|Formation||February 1, 1901|
|Founder||Henry S. Fleming, Otto Henry Bacher, Frank Vincent DuMond, Henry Hutt, Albert Wenzell, Albert Sterner, Benjamin West Clinedinst, F. C. Yohn, Louis Loeb, and Reginald Birch|
|Purpose||Encourage high ideals through exhibitions, lectures, education, and by fostering a sense of community and open discussion. Its mission is to promote the art and appreciation of illustration, as well as its history.|
|Anelle Miller (2007-present)|
|Subsidiaries||Museum of Comic and Cartoon Art|
The Society of Illustrators was founded on February 1, 1901, by a group of nine artists and one advising businessman. The advising businessman was Henry S. Fleming, a coal dealer who offered his legal staff to the Society in an advisory role and also served as the Society of Illustrators Secretary and Treasurer for many years. The nine artists who, with Fleming, founded the Society were Otto Henry Bacher, Frank Vincent DuMond, Henry Hutt, Albert Wenzell, Albert Sterner, Benjamin West Clinedinst, F. C. Yohn, Louis Loeb, and Reginald Birch. The mission statement was "to promote generally the art of illustration and to hold exhibitions from time to time". Women first became part of the organization in 1903, when Elizabeth Shippen Green and Florence Scovel Shinn were named Associate Members; but women were prohibited from full membership until 1922.
World War IEdit
During the World War I years, with Charles Dana Gibson as the acting president, Society members worked through the Committee on Public Information's Division of Pictorial Publicity, creating many original poster designs, including James M. Flagg's US Army iconic recruiting poster of Uncle Sam, as well as advertising of the massive War Bond effort. Photo journalism was impractical during these years and eight Society members, commissioned Captains in the Engineers, were sent to France to sketch the war. After the war, the Society operated the School for Disabled Soldiers.
In 1920, the Society was incorporated, and in 1922 women were allowed to become full members.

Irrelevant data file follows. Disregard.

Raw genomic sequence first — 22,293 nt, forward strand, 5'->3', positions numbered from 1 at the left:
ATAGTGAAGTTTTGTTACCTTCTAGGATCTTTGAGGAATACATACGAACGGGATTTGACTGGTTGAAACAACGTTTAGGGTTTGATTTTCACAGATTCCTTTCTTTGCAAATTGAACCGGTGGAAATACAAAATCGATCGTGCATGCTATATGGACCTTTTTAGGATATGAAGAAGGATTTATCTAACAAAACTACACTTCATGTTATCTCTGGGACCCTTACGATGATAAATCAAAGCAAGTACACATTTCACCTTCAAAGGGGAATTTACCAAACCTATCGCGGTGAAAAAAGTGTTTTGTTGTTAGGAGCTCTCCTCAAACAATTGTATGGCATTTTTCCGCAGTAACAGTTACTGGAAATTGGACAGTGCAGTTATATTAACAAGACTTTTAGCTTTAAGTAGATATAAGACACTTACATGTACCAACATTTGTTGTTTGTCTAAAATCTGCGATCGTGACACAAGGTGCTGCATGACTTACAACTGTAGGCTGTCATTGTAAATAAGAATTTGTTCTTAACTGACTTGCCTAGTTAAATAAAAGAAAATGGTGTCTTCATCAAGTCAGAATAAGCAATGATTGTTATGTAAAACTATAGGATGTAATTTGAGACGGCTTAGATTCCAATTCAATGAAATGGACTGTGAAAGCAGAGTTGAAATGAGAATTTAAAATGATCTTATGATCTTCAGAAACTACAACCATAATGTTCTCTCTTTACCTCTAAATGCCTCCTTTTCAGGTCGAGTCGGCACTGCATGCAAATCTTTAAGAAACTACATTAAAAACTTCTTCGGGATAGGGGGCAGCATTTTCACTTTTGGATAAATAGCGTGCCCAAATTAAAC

During the 1920s and 1930s the Society presented the Illustrator's Shows, featuring artists and their models as actors, songwriters, set designers and painters. Professional talent such as the Cotton Club band and Jimmy Durante also performed. Through member and set designer Watson Barrett, the Illustrator's Show of 1925 was held at the Shubert Theatre, and the Shuberts purchased the rights to the skits for their Broadway productions of Artists and Models. In 1939, those funds allowed the Society to acquire its present headquarters, at 128 East 63rd Street. Norman Rockwell's Dover Coach became the backdrop for the bar on the fourth floor, donated by Rockwell in honor of the Society's new building. This painting currently hangs in the Members Dining Room.
World War IIEdit
During World War II the Society again contributed to the war effort with a massive campaign of posters. Society members visited veterans’ hospitals to sketch the wounded, and these art works were sent to the families to boost morale. The Illustrator's Jazz Band was formed to entertain the wounded, and an ensemble by the same name plays at Society events up until the present.
In 1948, the Joint Ethics Committee, of which The Society is a member developed the first Code of Fair Practice, which still serves today in addressing concerns of artists and art directors working in the graphic communications field where abuses and misunderstandings regarding usage rights and ownership of works of illustration and other works of art created for a wide range of public media.
In 1954, the U.S. Air Force began sending Society of Illustrators members around the world to document its activities. This program continues today. Thousands of paintings have been contributed over the years.
The year 1959 saw the Society hold its first Annual Exhibition, juried by Bob Peak, Bradbury Thompson, Stevan Dohanos and others. It opened with 350 original works of art and led to the publication of the first Illustrators Annual.
2001 was the Society's centennial year, a 12-month celebration begun with the U.S. Postal issue, Great American Illustrators. That year was punctuated with the 9/11 Memorial Exhibition, Prevailing Human Spirit.